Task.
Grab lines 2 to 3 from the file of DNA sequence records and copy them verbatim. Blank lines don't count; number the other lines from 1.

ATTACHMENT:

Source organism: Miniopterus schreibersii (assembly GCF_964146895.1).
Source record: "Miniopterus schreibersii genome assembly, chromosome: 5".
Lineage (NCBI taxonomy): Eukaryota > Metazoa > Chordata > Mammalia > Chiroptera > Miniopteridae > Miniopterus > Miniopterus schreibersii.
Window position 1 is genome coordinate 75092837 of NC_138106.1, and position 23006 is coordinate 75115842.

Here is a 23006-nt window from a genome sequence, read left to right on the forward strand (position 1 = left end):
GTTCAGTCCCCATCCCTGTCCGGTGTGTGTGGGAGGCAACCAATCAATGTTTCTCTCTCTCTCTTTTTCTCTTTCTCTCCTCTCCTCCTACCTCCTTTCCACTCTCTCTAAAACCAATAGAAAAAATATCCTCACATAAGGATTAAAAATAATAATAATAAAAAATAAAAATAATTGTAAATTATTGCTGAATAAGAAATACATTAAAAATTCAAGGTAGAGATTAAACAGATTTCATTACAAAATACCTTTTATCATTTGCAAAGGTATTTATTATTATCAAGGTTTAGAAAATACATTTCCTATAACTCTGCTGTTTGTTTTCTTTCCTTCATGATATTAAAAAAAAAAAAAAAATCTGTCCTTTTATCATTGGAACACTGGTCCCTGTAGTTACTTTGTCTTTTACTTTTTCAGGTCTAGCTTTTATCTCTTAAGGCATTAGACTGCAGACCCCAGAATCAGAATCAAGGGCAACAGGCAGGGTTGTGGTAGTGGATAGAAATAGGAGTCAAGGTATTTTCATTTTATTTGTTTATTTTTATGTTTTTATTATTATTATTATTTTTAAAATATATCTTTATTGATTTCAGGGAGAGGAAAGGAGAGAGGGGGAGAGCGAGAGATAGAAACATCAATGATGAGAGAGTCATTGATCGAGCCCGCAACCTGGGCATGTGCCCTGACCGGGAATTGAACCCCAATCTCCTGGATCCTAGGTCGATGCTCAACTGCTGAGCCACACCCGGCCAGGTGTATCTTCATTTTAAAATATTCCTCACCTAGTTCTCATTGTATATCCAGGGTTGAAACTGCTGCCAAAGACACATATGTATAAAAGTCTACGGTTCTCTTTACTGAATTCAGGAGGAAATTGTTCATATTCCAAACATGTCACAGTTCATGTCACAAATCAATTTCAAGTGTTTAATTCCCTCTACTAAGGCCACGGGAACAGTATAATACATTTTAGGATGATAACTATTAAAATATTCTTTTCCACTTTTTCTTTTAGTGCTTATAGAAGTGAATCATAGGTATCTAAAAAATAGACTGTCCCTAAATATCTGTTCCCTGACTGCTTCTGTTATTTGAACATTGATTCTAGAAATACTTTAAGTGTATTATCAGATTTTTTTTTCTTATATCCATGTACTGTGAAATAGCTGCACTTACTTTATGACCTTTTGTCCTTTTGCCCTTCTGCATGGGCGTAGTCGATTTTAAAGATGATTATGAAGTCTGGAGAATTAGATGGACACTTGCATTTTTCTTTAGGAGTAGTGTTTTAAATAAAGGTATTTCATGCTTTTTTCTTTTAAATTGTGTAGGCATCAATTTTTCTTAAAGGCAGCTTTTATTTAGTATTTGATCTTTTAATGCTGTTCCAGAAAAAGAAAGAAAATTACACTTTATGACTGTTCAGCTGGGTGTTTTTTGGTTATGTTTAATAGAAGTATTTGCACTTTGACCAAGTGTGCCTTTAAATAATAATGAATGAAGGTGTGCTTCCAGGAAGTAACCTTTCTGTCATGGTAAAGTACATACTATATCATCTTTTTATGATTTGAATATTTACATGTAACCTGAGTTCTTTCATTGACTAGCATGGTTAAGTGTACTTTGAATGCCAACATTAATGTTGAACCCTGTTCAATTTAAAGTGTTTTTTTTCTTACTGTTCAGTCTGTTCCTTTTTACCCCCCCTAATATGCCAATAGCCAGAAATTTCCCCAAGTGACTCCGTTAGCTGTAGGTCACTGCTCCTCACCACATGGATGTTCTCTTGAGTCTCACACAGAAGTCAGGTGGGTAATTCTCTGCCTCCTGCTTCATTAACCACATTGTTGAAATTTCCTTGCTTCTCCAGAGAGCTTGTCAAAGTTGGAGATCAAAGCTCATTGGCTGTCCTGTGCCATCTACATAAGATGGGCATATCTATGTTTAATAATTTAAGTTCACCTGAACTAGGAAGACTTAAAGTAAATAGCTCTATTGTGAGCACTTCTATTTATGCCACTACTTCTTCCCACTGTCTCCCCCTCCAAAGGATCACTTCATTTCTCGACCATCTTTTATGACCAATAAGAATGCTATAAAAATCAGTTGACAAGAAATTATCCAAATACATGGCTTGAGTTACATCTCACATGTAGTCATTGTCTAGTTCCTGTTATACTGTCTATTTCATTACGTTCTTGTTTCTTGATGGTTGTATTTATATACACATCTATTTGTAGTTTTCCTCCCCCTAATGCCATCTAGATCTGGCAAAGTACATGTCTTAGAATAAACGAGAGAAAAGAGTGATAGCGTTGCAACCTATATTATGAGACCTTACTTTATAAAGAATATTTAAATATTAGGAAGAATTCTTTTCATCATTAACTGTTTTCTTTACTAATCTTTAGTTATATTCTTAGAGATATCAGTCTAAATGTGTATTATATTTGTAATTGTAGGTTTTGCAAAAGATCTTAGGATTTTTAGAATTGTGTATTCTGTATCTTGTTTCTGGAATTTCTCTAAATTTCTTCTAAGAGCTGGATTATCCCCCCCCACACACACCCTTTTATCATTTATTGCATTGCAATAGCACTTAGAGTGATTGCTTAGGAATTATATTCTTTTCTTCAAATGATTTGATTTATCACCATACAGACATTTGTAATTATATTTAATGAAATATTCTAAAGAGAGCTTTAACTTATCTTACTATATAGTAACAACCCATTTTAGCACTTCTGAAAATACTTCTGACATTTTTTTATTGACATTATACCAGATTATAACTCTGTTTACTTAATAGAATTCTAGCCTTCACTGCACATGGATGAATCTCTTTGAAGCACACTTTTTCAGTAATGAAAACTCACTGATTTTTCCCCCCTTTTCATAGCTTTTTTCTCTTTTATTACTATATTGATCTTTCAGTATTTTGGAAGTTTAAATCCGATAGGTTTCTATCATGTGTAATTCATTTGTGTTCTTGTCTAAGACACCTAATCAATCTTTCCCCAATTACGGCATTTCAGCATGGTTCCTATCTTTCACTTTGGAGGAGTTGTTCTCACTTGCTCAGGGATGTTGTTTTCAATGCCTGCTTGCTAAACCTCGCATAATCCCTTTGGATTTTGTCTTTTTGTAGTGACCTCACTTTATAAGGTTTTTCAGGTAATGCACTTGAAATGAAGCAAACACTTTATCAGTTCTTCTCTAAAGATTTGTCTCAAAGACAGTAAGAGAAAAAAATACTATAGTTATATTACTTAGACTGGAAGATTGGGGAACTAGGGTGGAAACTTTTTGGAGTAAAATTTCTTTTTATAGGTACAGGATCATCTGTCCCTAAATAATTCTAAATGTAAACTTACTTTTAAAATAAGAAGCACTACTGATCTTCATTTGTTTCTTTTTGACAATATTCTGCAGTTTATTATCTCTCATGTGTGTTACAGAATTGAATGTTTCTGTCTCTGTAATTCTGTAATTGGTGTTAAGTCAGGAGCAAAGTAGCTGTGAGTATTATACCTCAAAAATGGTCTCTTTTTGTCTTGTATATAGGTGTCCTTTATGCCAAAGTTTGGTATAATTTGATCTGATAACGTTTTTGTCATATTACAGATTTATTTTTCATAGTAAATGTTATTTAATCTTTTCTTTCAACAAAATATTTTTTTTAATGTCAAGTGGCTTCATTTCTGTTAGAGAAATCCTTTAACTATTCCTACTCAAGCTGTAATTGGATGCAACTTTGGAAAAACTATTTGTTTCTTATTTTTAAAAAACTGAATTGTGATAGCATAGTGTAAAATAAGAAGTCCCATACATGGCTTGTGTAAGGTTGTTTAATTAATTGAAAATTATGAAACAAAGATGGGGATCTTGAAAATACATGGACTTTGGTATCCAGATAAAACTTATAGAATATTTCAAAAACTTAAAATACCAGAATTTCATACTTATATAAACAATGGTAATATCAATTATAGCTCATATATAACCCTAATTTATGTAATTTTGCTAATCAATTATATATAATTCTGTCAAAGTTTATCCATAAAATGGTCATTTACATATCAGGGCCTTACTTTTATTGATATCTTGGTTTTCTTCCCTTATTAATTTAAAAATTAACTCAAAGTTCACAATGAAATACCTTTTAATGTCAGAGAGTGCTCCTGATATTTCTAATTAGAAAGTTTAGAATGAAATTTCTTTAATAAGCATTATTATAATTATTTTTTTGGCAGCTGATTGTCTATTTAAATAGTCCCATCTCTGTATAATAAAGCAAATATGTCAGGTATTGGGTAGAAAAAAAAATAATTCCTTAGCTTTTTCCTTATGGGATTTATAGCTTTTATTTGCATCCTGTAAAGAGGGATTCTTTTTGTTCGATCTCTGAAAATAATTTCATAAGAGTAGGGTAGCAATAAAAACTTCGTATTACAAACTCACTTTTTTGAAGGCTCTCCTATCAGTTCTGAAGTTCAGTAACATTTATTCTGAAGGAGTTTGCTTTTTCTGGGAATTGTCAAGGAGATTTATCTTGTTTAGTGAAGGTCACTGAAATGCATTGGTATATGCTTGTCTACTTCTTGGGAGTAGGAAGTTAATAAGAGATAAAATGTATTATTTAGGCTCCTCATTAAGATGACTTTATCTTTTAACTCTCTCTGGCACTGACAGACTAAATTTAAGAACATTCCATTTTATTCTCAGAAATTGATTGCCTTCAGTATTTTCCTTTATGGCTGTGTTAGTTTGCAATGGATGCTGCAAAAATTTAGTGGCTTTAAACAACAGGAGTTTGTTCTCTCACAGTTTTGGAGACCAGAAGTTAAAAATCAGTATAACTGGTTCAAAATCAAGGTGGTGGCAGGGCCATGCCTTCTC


Source record: "Miniopterus schreibersii genome assembly, chromosome: 5".
Lineage (NCBI taxonomy): Eukaryota > Metazoa > Chordata > Mammalia > Chiroptera > Miniopteridae > Miniopterus > Miniopterus schreibersii.